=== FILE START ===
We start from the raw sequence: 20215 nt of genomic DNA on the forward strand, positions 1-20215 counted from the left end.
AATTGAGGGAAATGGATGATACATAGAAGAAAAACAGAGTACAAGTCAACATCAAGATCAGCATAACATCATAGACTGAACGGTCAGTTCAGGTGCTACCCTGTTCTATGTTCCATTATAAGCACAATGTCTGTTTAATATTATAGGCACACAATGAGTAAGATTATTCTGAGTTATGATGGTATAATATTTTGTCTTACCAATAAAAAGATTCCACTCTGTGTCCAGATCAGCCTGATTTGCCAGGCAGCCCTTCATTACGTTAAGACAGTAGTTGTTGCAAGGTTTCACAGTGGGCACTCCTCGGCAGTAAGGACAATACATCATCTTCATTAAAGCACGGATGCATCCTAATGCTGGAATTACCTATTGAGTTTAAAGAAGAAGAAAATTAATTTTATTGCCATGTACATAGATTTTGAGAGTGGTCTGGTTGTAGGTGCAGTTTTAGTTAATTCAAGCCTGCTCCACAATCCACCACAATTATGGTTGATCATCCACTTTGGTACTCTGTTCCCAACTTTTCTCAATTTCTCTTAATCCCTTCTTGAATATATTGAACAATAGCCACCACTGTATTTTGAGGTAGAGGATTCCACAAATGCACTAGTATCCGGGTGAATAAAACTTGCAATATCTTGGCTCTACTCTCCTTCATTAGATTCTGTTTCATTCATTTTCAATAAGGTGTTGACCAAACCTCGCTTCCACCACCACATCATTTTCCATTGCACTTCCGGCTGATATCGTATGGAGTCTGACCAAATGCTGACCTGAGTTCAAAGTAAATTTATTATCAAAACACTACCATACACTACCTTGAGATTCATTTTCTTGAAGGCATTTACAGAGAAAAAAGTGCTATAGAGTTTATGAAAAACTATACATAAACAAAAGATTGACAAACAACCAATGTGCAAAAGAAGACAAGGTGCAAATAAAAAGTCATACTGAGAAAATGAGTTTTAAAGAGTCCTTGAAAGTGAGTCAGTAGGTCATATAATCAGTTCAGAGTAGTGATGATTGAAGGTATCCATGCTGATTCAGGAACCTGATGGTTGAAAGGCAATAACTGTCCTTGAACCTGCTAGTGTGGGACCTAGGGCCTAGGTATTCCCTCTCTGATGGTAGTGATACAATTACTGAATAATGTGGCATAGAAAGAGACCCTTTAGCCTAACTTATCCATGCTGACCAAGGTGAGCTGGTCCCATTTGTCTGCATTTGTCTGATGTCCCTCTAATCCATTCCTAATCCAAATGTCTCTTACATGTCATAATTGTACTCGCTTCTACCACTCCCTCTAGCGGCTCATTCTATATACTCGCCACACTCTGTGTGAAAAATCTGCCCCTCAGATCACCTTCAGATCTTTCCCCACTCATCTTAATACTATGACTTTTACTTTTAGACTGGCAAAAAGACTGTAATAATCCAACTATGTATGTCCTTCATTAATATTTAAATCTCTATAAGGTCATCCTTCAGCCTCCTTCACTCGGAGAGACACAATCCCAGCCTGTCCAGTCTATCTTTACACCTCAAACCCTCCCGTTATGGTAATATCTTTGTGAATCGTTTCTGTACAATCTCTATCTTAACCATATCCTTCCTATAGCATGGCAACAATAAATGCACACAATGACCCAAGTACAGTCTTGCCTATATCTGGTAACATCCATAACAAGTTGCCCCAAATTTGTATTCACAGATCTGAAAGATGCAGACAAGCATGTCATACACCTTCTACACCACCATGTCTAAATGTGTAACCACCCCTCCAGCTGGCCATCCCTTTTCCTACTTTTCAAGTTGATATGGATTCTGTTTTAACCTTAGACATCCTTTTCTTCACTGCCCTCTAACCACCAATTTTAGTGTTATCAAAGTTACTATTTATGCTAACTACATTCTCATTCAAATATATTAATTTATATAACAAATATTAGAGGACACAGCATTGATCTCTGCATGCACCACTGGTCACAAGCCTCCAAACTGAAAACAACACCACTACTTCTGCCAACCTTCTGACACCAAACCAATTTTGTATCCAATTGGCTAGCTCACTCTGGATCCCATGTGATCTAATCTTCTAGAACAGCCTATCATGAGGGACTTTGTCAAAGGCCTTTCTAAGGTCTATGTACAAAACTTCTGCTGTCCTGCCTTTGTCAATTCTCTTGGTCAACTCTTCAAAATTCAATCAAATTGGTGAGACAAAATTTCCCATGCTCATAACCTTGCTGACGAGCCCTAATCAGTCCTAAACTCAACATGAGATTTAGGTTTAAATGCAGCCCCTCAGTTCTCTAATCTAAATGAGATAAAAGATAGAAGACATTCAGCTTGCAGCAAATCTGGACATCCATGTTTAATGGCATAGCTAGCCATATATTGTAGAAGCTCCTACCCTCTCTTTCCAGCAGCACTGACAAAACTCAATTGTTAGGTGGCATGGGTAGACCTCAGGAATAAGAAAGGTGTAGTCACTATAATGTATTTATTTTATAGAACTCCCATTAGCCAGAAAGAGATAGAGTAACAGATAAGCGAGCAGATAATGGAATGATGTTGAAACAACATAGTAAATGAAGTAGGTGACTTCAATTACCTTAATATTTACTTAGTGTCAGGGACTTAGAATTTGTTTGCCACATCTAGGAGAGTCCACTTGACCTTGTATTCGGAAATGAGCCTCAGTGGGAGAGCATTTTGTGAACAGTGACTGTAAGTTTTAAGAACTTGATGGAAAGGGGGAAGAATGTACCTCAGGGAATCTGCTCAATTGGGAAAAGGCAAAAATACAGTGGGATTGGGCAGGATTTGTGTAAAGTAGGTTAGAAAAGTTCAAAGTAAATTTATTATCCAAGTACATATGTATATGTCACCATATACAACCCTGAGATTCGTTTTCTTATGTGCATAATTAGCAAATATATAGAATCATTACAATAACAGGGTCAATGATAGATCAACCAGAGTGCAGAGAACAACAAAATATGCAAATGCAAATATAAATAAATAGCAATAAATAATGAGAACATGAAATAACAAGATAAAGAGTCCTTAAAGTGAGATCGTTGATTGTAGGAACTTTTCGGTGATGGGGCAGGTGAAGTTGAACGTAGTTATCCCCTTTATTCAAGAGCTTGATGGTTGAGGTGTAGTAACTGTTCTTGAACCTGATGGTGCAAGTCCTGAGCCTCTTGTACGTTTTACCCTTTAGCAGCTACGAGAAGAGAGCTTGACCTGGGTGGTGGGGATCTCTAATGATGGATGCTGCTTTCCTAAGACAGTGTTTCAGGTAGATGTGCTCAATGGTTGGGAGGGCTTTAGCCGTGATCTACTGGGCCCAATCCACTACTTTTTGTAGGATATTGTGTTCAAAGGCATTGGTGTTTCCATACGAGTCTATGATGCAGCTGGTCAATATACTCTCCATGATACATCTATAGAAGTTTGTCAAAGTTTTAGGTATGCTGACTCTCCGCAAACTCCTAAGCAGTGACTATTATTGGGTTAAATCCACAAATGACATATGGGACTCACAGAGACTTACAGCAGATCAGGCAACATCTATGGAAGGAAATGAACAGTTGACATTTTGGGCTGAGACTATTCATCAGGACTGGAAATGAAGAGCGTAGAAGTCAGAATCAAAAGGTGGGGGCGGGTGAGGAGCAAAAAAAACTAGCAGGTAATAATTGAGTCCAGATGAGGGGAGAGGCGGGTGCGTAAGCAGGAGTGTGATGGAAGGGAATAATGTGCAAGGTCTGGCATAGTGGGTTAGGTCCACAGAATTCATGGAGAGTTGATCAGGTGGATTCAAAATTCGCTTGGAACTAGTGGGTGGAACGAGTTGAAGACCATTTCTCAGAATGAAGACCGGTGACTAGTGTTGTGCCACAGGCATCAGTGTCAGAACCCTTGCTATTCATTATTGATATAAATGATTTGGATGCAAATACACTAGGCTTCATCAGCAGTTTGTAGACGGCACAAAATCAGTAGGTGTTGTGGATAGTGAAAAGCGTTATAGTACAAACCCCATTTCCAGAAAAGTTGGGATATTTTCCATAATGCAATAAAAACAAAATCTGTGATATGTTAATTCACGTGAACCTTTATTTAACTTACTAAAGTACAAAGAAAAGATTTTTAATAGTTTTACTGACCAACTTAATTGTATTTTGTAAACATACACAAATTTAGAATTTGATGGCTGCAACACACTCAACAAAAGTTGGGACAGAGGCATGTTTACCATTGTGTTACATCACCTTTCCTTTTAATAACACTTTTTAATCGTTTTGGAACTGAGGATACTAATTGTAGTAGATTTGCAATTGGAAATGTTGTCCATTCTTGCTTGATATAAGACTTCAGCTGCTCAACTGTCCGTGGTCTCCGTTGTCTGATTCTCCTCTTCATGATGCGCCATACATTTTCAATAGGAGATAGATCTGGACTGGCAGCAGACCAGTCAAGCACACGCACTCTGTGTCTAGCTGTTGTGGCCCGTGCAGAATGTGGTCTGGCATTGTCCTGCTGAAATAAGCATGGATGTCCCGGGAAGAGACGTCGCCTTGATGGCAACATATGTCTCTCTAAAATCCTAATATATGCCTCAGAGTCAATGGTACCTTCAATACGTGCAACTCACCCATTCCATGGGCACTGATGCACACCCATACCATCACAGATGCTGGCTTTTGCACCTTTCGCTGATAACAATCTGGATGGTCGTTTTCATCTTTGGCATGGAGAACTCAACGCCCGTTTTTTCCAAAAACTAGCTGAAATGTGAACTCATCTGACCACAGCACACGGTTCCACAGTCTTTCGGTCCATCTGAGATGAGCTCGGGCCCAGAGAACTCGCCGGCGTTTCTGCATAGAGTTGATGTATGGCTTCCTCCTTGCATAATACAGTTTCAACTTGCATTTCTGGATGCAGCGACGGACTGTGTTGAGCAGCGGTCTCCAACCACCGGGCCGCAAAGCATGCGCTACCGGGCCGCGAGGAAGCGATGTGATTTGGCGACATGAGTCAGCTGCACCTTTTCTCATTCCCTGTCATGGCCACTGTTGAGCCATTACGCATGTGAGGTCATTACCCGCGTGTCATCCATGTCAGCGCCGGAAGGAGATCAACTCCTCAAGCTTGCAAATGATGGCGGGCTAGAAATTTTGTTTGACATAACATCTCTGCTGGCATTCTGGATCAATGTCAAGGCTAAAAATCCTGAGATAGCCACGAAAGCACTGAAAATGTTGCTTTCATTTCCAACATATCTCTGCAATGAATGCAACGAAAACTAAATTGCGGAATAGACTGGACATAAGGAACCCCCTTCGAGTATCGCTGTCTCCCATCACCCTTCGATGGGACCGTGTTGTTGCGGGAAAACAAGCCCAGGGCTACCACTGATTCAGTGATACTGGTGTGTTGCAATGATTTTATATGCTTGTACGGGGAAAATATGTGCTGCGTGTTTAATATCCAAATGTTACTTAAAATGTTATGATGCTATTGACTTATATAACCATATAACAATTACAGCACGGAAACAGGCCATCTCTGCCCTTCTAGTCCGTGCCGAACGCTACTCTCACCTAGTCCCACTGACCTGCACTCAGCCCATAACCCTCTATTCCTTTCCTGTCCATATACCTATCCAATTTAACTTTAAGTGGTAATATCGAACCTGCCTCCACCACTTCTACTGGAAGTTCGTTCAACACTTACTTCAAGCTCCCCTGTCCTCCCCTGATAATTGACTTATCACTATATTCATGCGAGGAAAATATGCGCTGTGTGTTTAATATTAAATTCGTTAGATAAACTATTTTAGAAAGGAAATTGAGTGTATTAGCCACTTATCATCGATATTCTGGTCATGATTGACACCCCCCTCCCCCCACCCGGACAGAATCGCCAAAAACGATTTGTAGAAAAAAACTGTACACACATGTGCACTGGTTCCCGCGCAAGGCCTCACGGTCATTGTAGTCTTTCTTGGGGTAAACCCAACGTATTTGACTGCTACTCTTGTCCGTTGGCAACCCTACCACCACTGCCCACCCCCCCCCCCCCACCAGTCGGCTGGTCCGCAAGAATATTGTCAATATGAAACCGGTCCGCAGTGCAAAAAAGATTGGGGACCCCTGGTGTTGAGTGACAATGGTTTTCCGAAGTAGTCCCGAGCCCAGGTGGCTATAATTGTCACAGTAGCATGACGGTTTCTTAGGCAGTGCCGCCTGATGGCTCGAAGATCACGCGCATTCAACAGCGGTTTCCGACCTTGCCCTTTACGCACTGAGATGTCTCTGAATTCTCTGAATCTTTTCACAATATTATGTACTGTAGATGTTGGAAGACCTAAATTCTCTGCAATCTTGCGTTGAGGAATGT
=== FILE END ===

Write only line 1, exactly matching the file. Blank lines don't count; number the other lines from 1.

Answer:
We start from the raw sequence: 20215 nt of genomic DNA on the forward strand, positions 1-20215 counted from the left end.